Our friends at DFROBOT made a small, MicroBit compatible robot. But don’t underestimate it by its size! This small robot has a bunch of options for controlling the distance sensor to avoid obstacles to being able to follow a line. We built our own extension for it and this post is a guide on how to use it in Microsoft MakeCode.

How to use

Add the extension

If you have not installed an extension before, check out this post about how to install extensions.

Otherwise, enter the following link when prompted. https://github.com/brainpad-board/DFROBOT-Maqueen


Let’s start with the basics by controlling the motors. In the following example, we set the robot to go forward for 2 seconds, backward for 2 seconds and then stop. Check out the code below.

Headlights and Underglow

Another simple task is controlling the headlights (the two orange bulbs on the front) and the underglow (the 4 white squares in each corner). The underglow, in this case, is being controlled by the Neopixel extension. The following program flashes each headlight and gives a breathing light effect to the underglow. Check out the code below.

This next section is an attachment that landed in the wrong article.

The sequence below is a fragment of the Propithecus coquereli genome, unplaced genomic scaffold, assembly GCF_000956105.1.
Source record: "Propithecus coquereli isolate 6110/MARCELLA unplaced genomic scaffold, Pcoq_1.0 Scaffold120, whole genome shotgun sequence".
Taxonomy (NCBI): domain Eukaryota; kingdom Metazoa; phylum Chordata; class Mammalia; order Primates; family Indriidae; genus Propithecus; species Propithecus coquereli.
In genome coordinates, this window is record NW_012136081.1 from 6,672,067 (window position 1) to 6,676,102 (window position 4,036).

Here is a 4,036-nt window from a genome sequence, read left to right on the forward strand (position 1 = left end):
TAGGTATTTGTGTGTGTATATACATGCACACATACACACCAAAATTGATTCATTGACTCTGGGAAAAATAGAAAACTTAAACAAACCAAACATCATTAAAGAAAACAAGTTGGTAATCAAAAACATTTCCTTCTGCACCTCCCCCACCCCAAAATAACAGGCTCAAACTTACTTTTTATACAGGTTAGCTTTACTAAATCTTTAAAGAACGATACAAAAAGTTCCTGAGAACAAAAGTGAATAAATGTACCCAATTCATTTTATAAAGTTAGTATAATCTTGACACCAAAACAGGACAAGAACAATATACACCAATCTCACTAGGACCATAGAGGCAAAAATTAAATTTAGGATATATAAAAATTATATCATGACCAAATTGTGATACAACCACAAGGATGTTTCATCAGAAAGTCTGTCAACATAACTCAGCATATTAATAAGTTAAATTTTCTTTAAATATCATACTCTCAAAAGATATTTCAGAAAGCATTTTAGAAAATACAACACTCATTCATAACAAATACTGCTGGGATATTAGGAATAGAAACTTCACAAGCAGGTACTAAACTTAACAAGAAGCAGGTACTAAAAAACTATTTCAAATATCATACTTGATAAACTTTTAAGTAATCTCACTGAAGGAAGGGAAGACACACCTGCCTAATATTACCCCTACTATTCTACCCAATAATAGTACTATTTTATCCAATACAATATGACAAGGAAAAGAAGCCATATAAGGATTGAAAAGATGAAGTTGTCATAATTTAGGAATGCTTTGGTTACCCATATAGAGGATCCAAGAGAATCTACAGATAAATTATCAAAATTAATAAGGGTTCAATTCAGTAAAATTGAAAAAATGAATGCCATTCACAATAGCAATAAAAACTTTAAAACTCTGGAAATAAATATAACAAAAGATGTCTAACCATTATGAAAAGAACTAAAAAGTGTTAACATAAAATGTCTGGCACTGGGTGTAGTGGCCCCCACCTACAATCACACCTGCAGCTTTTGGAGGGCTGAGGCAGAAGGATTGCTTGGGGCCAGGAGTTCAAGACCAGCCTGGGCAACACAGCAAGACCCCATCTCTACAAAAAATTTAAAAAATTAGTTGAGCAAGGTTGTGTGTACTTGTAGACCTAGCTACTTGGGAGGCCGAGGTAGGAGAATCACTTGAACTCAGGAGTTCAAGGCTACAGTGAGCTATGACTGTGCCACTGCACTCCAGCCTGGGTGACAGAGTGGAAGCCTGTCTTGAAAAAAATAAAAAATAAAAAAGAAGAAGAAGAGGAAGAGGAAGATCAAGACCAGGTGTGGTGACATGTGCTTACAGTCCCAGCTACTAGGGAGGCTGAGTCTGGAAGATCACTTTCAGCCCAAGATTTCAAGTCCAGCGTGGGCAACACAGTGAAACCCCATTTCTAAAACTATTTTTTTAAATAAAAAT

Distance Sensor

Something a little more advanced would be interacting with the distance sensor on the front of the robot.

In this example, we want the robot to avoid all obstacles within 30 centimeters in front of it by going backward and to the right when an object is within that range. If you look carefully, this is the same thing the robot is doing in the image at the top! Check out the code below and try changing it to avoid things at a farther distance or to turn a different way.

Line Sensor

Line sensing is probably the trickiest of them all since the robot is always correct itself to stay on the line.

As you can see, the line sensors are pretty small but are pretty accurate in detecting a line. The robot also gives you two handy blue LEDs that will turn off when there is no line and will turn on when it detects a line!

The following code is pretty long but it will start to make sense after seeing it in action. To sum it up, as long as both sensors don’t see a line, it will go forward, but if one side sees a line, the opposite motor will stop causing the robot to turn and to get back on track. Check out the code below to see the full example!